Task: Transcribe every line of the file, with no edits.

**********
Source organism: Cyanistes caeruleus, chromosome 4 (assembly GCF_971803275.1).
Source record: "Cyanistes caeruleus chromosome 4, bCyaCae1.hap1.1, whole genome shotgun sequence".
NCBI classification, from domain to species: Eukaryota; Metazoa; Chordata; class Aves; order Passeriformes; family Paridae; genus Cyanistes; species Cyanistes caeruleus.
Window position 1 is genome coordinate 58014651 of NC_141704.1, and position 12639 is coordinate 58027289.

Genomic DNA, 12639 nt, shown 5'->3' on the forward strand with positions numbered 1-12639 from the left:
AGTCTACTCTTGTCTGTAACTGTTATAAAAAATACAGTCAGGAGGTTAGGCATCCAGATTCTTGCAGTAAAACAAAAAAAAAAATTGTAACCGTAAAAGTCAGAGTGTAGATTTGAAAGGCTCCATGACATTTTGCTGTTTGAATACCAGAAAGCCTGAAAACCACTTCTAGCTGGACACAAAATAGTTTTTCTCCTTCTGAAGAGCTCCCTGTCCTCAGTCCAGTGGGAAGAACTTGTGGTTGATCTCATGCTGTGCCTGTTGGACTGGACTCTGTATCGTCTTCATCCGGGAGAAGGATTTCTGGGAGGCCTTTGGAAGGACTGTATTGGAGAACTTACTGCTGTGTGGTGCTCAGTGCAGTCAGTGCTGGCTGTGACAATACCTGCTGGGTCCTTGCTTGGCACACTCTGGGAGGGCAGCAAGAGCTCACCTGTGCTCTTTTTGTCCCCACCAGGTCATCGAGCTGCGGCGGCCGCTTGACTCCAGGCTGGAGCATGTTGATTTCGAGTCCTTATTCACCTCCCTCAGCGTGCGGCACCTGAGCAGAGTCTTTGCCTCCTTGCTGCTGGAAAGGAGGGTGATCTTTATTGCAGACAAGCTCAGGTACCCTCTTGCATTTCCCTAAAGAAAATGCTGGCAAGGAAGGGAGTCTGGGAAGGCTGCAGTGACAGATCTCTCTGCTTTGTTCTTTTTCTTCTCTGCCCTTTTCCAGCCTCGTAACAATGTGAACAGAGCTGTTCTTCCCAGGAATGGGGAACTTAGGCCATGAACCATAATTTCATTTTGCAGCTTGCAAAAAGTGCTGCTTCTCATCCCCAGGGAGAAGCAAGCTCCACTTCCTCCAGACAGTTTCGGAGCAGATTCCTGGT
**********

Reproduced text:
Source organism: Cyanistes caeruleus, chromosome 4 (assembly GCF_971803275.1).
Source record: "Cyanistes caeruleus chromosome 4, bCyaCae1.hap1.1, whole genome shotgun sequence".
NCBI classification, from domain to species: Eukaryota; Metazoa; Chordata; class Aves; order Passeriformes; family Paridae; genus Cyanistes; species Cyanistes caeruleus.
Window position 1 is genome coordinate 58014651 of NC_141704.1, and position 12639 is coordinate 58027289.

Genomic DNA, 12639 nt, shown 5'->3' on the forward strand with positions numbered 1-12639 from the left:
AGTCTACTCTTGTCTGTAACTGTTATAAAAAATACAGTCAGGAGGTTAGGCATCCAGATTCTTGCAGTAAAACAAAAAAAAAAATTGTAACCGTAAAAGTCAGAGTGTAGATTTGAAAGGCTCCATGACATTTTGCTGTTTGAATACCAGAAAGCCTGAAAACCACTTCTAGCTGGACACAAAATAGTTTTTCTCCTTCTGAAGAGCTCCCTGTCCTCAGTCCAGTGGGAAGAACTTGTGGTTGATCTCATGCTGTGCCTGTTGGACTGGACTCTGTATCGTCTTCATCCGGGAGAAGGATTTCTGGGAGGCCTTTGGAAGGACTGTATTGGAGAACTTACTGCTGTGTGGTGCTCAGTGCAGTCAGTGCTGGCTGTGACAATACCTGCTGGGTCCTTGCTTGGCACACTCTGGGAGGGCAGCAAGAGCTCACCTGTGCTCTTTTTGTCCCCACCAGGTCATCGAGCTGCGGCGGCCGCTTGACTCCAGGCTGGAGCATGTTGATTTCGAGTCCTTATTCACCTCCCTCAGCGTGCGGCACCTGAGCAGAGTCTTTGCCTCCTTGCTGCTGGAAAGGAGGGTGATCTTTATTGCAGACAAGCTCAGGTACCCTCTTGCATTTCCCTAAAGAAAATGCTGGCAAGGAAGGGAGTCTGGGAAGGCTGCAGTGACAGATCTCTCTGCTTTGTTCTTTTTCTTCTCTGCCCTTTTCCAGCCTCGTAACAATGTGAACAGAGCTGTTCTTCCCAGGAATGGGGAACTTAGGCCATGAACCATAATTTCATTTTGCAGCTTGCAAAAAGTGCTGCTTCTCATCCCCAGGGAGAAGCAAGCTCCACTTCCTCCAGACAGTTTCGGAGCAGATTCCTGGT